The return of Norman Bates is just around the corner.
With the new prequel series "Bates Motel" set to premiere on Monday, the cast and showrunners spoke with IGN about what viewers can expect from the modernized tale of a boy and his best friend.
While the A&E series purports to be a reimagining of the character Alfred Hitchcock made famous, placing the Bates family in a modern day setting and with a far more expanded universe, star Freddie Highmore stated that fans of the original can expect to see nods to the classic thriller. "[The new series] was definitely a break from the original 'Psycho'," Highmore says. "And the psycho that we see in Anthony Perkins' version is so many years down the line that I felt that it would be unwise to replicate that from the beginning, because it’s many, many years to go before he makes it there. But yeah, I think we did try to have little hints of subtle things for people who are fans of the Hitchcock and original version and recognize that this is where he might have gotten his little tick that you then see in Psycho, small things like that. But not a character-based, or an attempt to copy or replicate his performance in any way. You know, it’s not completely detached from the past. Of course the house is there. The house is interesting because it has that kind of timeless quality to the contemporary piece, and everything in the house has that sort of weird sense of being away from a certain reality or the reality that they’re outside in the wider world that they interact with is very different from their relationship, just the two of them, in their house. I think that kind of highlights their closeness and legitimacy."
The most intriguing challenge for showrunner Carlton Cuse and writer Kerry Ehrin ("Friday Night Lights") is balancing the relationship between young Norman and his mother Norma. The writers insist that the series will refrain from painting the mother/son relationship as abusive and black-and-white.
"We just sort of re-imagined the relationship the way we wanted it to be," Cuse said of the series concept. "I think they’re bucking expectations, since you don’t really know that Norma would be this shrill, shrieking, horrible person who sort of berates Norman and drives him crazy. But instead we thought, ‘Well, what if we told a story about these two people who just love each other very much, and maybe her smothering affection was kind of pathological as opposed to her berating him?’ That was a much more interesting way to go. We just thought that weird, psychosexual dynamic between these two characters was just really compelling, as writers. The idea of Norman -- who probably suffers from dissociative personality disorder -- that can really be driven by this weird sexual framework in his own brain."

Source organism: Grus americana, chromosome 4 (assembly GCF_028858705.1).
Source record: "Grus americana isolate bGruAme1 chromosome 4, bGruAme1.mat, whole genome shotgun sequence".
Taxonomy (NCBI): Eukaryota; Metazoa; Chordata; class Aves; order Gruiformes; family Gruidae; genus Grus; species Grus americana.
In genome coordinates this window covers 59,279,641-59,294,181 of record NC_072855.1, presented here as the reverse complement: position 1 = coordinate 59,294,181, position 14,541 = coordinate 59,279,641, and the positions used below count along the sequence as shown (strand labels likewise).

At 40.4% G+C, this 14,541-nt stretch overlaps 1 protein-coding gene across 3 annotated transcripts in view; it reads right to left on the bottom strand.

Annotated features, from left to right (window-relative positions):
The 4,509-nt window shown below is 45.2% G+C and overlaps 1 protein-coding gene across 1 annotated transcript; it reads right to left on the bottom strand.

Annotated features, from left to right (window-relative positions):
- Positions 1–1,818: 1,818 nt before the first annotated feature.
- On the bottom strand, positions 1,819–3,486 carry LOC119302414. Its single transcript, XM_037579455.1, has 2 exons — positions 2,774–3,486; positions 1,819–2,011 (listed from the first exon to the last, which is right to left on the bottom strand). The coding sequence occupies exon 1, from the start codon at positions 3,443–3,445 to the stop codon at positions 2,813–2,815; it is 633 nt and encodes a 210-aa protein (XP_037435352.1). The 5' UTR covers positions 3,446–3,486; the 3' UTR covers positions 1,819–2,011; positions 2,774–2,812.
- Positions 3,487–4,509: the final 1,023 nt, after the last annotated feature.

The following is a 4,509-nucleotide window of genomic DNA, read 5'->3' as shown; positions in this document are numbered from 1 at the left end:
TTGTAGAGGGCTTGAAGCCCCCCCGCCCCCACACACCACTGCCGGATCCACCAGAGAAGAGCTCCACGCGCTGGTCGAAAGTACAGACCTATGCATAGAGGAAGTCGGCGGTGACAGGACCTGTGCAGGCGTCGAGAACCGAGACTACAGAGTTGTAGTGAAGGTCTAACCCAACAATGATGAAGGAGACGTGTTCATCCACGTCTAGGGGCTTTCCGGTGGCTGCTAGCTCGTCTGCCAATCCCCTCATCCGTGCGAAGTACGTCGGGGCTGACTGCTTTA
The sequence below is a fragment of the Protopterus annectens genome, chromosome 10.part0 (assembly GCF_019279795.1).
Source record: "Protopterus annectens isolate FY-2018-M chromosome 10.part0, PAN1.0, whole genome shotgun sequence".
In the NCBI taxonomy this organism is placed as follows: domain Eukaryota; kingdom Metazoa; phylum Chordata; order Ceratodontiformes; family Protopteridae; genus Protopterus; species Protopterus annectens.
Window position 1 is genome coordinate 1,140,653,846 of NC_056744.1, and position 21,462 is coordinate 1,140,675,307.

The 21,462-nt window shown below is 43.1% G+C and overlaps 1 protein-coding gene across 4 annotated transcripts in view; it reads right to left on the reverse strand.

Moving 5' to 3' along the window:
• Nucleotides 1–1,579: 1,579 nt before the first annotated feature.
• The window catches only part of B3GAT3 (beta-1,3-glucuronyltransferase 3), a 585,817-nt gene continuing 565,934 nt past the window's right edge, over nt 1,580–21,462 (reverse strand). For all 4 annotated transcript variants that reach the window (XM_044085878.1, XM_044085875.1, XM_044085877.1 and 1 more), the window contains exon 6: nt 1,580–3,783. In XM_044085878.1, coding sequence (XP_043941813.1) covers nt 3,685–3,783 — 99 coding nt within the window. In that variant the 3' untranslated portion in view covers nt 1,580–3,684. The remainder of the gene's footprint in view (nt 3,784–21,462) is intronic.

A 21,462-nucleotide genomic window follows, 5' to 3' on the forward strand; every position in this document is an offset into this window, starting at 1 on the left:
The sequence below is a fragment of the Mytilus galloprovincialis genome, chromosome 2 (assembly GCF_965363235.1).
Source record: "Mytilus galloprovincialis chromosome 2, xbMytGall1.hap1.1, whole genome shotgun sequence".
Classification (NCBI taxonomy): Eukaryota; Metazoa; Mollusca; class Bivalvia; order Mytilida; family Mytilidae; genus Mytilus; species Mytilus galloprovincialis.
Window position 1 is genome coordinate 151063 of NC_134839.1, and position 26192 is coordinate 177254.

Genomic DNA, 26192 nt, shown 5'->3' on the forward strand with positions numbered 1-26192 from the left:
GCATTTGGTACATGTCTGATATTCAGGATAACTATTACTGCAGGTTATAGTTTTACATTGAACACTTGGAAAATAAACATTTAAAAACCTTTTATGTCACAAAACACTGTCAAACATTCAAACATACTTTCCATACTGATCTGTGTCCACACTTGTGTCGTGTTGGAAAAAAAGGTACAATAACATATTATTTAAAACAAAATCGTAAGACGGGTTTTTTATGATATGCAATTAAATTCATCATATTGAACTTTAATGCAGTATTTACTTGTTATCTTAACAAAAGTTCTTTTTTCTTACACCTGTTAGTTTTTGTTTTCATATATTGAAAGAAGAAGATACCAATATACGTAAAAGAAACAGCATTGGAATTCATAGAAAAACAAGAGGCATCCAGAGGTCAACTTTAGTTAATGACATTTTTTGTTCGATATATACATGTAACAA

Of course, the cast and crew are aware that viewers will come into the series with preconceived notions about the future serial killer's upbringing. "You always want to blame the mother," Vera Farmiga said of her character. "You look at anything, they’ll point fingers at the mother, and it’s like there’s a billion other influences in a kid’s life, as well as brain chemistry, innate personality and biomedical conditions. There are so many predispositions about her influence on him -- and she’s a tremendous influence on him -- but the way I’m tackling it is just, to me, it’s a poetic take on a mother’s love. You know, the victories and defeats of it."
She continued, noting that her character is simply one of many single mothers struggling to cope under difficult circumstance. "She comes with monumental baggage. And she’s navigating through that. As you will find out, she herself has a pretty big history. But she’s resilient and positive. She tries to stay positive and strong and kind of tries to do things the way she really thinks is genuinely the right way to do them."
Still, when it comes to the nature vs nurture and the psychological development of the protagonist's disturbed outlook, the series will lean more toward the mother/son bond for the primary influences on Norman's future fractured personality. "I think that it’s probably more nurture," Highmore contends. "Which we see stems from that relationship with Norma. If he had been brought up differently... And there are moments that we see in the show where he breaks loose and you think, 'You could have been someone different, Norman.' That’s kind of nice because you have this dramatic variety that’s there throughout the whole of the plot, because you know he’s going to end up as a killer. You think, 'No, you don’t have to! Can’t you see that you’re having a great time with these people? Let go of your mom.' You know that it can’t happen, but you still hope that it does."
Farmiga said, "Haven’t we all been damaged by our parents in some way? And haven’t we damaged them in return? But you know what? I think she’s actually a great mother. Yes, overbearing a lot of the time, but she wants to be a great mother, and that to me is what’s so interesting about the character. Yeah, she doesn’t do it right. Yeah, she fails miserably. Yeah, she’s ruled by her own passions and eccentricities and desires. I think Dillon [her older son in the series] for her is evidence that she failed miserably the first time, and she’s going to do everything that she can to kind of make up for it the second time."
Don't miss the premiere of "Bates Motel" this Monday, March 18th on A&E!